Strength and Hypertrophy: Clusters

In a traditional strength setting, it is common to see compound movements performed in a 5x5 format using around 85% of your 1 rep max. Cluster training allows for high percentages of your 1-rep max to be used while maintaining the same amount of volume. This results in the recruitment of higher threshold motor units, which is imperative for hypertrophy training.

A few examples of cluster training as it relates to strength:

Cluster training is also useful for increasing power. In 2010, a study showed that cluster training allowed participants to perform a high number of repetitions while maintaining the velocity of the lifting motion due to the intraset set periods. Whereas traditional training programs would have caused so much fatigue within each set so that the velocity of each repetition decreased overtime.

A few examples of cluster training as it relates to power:

The goal will dictate which movement you will use, how many reps to perform within each set and how long your rest periods should be between each cluster. Below is a general rule of thumb:

Just like any training program, understanding an individual's goals, training age, gender, resiliency, neuromuscular efficiency, etc. is essential to create an optimal training program that will elicit the best results over a long period of time. If you are tired of using templates and guesswork to support your individual needs in the gym, it’s time to look into personalized fitness. Click the link below to schedule a free strategy session with a Central Athlete coach to learn more! Your hard work inside and outside the gym should give you the results you are looking for, and we are here to ensure that it does!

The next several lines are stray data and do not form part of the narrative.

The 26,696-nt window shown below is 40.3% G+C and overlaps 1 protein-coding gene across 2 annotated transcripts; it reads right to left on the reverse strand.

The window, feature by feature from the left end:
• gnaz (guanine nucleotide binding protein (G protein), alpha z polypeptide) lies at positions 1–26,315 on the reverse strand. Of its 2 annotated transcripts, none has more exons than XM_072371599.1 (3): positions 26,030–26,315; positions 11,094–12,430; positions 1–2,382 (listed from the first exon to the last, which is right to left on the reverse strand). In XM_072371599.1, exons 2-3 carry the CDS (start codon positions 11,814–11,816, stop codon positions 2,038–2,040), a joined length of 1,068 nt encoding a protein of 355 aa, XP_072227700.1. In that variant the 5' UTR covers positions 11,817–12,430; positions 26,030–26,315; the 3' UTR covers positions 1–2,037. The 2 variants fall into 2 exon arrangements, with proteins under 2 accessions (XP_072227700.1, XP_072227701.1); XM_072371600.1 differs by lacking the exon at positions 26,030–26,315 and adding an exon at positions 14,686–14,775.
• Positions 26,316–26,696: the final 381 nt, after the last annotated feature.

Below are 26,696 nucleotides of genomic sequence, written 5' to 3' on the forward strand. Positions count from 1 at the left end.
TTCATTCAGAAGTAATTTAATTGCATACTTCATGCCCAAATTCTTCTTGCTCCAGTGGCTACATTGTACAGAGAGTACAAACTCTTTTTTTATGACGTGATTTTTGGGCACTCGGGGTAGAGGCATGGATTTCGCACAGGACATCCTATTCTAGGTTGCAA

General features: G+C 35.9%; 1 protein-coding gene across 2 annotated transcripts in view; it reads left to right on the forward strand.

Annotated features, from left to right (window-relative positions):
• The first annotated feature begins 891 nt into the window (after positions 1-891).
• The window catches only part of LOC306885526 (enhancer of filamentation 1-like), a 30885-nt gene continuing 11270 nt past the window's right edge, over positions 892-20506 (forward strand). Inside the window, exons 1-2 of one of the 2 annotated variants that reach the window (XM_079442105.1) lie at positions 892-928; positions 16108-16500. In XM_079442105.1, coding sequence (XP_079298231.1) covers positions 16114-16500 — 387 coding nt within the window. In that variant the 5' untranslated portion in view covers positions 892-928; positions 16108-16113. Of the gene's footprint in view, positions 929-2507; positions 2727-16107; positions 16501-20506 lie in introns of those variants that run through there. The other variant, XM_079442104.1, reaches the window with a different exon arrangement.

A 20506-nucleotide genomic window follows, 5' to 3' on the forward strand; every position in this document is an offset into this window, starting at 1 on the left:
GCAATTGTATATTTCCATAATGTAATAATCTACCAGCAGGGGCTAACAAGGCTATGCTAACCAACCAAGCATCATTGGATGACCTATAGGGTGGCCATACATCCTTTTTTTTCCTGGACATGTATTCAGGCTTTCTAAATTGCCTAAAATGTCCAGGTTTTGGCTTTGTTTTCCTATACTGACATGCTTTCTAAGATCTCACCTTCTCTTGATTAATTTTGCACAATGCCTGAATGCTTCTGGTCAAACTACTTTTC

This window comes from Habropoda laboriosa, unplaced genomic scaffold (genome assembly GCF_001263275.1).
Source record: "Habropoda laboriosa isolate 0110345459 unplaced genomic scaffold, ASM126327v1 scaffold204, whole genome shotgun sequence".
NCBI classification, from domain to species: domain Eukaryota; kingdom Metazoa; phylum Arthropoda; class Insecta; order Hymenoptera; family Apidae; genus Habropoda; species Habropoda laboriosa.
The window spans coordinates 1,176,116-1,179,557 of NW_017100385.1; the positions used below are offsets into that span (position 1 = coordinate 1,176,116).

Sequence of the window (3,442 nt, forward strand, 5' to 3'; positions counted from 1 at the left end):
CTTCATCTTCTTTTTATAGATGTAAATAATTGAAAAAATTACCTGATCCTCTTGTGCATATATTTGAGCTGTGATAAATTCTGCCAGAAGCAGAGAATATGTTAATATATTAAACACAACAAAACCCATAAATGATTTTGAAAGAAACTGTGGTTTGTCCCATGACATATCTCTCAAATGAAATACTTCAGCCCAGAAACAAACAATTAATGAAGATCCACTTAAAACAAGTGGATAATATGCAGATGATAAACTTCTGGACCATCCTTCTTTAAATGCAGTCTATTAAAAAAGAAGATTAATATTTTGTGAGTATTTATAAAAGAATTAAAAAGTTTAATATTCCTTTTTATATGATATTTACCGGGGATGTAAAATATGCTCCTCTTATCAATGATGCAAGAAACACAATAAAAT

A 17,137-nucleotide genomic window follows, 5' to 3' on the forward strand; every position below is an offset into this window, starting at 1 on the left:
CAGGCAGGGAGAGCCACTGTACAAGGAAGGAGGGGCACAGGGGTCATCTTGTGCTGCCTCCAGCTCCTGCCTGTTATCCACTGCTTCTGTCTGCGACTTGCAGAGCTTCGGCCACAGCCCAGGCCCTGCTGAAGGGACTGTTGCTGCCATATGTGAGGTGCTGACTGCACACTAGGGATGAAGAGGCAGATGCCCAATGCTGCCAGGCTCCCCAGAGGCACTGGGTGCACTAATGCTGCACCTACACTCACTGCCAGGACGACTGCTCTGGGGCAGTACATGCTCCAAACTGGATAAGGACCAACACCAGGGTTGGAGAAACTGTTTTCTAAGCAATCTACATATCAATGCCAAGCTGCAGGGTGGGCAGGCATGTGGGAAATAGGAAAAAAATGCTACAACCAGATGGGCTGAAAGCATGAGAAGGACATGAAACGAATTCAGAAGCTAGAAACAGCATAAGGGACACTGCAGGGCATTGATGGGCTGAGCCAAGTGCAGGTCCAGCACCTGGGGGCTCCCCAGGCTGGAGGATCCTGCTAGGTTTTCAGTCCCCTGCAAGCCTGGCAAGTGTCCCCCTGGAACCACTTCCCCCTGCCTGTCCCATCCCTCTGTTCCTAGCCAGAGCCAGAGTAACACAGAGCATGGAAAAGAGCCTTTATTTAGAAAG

Fast This Way - The Dos and Don’ts of Fasting and Why You May Want to Consider Practicing!
Central Health - Our Revolutionary Approach to Healthcare
Meet the Team - Mike Pleshar, Floor Coach
Meet the Team - Michael Richwein, Client Operations & Remote Coach
Meet the Team - Dalton Ridley, On-Site Coach
Meet the Team - Andy St. Germain, On-Site Coach